Yeah, there’s some outliers in these situations that in those cases I think it’s very obvious very young but in most cases a natural evolution is no massive benefit in rushing it and in fact I think you could probably do yourself harm is photographer in rushing yourself into the job because largely it’s a free line pastes job if you get an opportunity to work for a great client and you’re not ready and when I say you’re not ready is obviously not just about taking a great picture. It’s about managing a an expectation that people have sat in boardrooms discussed it sheet documents and requirements, you have clients, you have art directors, you have a lot of people that all kind of fall under set management, you can find yourself and you in the beginning of your career, getting a great opportunity to soon and you don’t impress the client, it’s going to be very difficult to get that opportunity back again. So ambition is fantastic. And it’s important to drive it forward. But at the same time, patience is also a good idea. It’s more important to find the greatest system job than it is to push your photography career first. And obviously I’m talking about people moving into the career from the start

Virginia Y
I was running when you started working on your own was there a moment when everything was way too quiet,

Justin Polkey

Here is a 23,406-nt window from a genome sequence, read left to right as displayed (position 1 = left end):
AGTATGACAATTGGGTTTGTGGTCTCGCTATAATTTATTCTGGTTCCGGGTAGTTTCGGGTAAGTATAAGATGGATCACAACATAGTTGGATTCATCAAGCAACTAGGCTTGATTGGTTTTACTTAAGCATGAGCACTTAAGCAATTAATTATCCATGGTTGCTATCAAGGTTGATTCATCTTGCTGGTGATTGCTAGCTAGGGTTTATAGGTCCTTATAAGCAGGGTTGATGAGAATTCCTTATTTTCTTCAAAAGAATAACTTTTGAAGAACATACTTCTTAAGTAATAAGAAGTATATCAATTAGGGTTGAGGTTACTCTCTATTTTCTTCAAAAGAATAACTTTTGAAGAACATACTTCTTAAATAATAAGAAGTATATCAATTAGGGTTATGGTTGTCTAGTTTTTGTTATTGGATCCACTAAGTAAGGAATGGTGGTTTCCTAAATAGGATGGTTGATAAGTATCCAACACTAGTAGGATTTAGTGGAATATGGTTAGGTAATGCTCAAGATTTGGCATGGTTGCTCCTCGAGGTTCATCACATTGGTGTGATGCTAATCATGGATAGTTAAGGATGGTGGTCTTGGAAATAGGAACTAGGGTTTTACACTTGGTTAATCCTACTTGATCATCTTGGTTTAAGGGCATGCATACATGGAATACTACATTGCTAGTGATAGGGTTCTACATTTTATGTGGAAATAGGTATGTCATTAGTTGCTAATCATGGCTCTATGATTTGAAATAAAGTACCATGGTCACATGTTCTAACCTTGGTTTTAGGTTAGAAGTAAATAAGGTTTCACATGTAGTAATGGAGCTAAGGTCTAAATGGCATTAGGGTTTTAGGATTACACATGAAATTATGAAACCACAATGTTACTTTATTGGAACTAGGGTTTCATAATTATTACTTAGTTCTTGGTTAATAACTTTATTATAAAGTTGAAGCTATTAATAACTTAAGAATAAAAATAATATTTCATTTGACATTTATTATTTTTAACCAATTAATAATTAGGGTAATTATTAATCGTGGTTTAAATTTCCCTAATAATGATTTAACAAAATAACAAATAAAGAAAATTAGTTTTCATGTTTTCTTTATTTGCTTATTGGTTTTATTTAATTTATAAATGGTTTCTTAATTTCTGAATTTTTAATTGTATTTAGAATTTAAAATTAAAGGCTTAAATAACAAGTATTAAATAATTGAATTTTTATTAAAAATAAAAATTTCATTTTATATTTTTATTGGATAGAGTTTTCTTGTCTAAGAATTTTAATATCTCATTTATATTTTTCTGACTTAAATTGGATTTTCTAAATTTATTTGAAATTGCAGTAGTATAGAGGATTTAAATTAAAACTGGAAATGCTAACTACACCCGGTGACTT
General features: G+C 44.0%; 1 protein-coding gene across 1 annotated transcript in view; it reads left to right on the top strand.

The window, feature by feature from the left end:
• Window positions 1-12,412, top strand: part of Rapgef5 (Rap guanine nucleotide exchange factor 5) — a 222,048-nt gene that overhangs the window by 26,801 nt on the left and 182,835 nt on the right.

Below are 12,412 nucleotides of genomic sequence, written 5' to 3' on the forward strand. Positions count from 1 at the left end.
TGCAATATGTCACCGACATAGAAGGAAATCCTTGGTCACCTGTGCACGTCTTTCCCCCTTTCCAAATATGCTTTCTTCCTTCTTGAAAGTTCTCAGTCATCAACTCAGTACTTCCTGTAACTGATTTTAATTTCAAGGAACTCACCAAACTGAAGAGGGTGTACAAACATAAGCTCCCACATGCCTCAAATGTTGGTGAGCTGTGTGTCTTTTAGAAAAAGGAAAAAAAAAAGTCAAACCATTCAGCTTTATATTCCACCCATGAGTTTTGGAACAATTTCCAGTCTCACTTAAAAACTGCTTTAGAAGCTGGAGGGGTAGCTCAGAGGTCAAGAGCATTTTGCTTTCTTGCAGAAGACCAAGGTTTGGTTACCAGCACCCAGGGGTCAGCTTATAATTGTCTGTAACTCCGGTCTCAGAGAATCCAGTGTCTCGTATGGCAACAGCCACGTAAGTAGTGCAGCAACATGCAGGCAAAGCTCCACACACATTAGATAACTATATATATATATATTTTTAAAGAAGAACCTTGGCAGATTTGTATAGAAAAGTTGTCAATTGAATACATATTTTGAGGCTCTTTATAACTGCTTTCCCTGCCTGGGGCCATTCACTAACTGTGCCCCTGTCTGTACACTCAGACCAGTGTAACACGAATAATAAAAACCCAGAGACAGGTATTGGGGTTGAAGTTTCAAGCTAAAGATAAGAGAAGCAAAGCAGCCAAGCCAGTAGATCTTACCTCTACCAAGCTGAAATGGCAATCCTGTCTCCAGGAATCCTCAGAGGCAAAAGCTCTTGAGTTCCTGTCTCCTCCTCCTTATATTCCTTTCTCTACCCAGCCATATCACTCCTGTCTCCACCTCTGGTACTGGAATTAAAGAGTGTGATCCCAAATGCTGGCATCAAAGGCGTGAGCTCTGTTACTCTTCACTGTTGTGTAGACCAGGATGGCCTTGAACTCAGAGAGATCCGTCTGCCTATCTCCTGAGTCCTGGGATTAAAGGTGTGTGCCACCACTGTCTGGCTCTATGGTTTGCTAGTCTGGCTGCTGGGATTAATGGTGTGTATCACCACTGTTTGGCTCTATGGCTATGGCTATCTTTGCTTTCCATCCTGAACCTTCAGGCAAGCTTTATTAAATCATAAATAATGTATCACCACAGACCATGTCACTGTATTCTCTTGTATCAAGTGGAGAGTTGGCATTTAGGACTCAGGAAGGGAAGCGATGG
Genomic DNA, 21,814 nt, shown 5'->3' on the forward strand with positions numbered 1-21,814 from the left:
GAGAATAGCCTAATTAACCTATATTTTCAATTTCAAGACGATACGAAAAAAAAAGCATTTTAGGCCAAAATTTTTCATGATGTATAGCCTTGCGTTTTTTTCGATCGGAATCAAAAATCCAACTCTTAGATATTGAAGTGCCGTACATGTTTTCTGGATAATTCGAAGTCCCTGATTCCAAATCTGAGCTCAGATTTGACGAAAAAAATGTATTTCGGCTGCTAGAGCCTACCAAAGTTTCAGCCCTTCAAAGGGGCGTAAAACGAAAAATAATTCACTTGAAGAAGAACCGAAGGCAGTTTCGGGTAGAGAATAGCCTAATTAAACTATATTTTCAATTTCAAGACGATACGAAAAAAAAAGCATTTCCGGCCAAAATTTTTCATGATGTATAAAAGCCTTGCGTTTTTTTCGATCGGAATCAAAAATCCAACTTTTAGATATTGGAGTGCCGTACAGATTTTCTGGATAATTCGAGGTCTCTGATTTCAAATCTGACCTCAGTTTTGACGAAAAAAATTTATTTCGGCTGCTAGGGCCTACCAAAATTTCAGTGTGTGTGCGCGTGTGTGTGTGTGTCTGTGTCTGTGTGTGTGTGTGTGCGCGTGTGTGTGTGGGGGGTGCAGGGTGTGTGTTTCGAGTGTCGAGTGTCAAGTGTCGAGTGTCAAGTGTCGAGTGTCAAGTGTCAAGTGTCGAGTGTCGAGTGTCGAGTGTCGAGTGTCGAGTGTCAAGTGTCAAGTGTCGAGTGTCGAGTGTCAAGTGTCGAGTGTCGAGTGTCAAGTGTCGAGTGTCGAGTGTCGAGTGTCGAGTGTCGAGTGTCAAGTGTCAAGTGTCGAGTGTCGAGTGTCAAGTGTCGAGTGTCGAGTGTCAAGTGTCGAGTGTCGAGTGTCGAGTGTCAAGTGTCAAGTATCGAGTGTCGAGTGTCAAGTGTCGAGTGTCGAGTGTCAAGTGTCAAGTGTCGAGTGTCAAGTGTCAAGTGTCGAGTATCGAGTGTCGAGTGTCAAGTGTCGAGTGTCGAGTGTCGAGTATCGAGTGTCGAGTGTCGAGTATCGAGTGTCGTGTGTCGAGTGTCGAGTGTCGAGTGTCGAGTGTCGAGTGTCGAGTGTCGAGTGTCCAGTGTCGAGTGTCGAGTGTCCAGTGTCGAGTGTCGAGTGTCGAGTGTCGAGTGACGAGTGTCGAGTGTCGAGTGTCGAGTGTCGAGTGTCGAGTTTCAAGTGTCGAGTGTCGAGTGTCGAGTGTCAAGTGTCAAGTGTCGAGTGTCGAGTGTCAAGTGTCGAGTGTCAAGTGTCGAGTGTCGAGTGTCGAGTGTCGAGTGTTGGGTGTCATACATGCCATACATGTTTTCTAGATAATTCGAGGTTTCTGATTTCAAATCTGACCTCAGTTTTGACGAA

People have different experiences. And I think sometimes people have experiences that are more bound to their personality than to the industry itself. Some people just need to be busy all the time. And then that’s how they start. They just they want to work a lot, they find themselves in those situations where they’ll find that that kind of type of work that suits them a lot with some people are much more project based. And they like to research and they like to spend a lot of time on building an image. And I think those people are probably more patient in their outlook and probably don’t work all the time. Although they do work all the time. They’re just not on set every day. So I think there are distinctions between but yes, sure, in the beginning, it’s nerve racking, you obviously you making this leap, and you and you often making a leap from being a successful assistant, or where you’re coming from actual photo photography angle, and your new new is always nervous. But having said that, I think you should at least try to be nervous once every few months, if you can, because that means that you are progressing forward. So being nervous is a good thing. Yes, in the beginning patients is it required because it can be a little bit fits and starts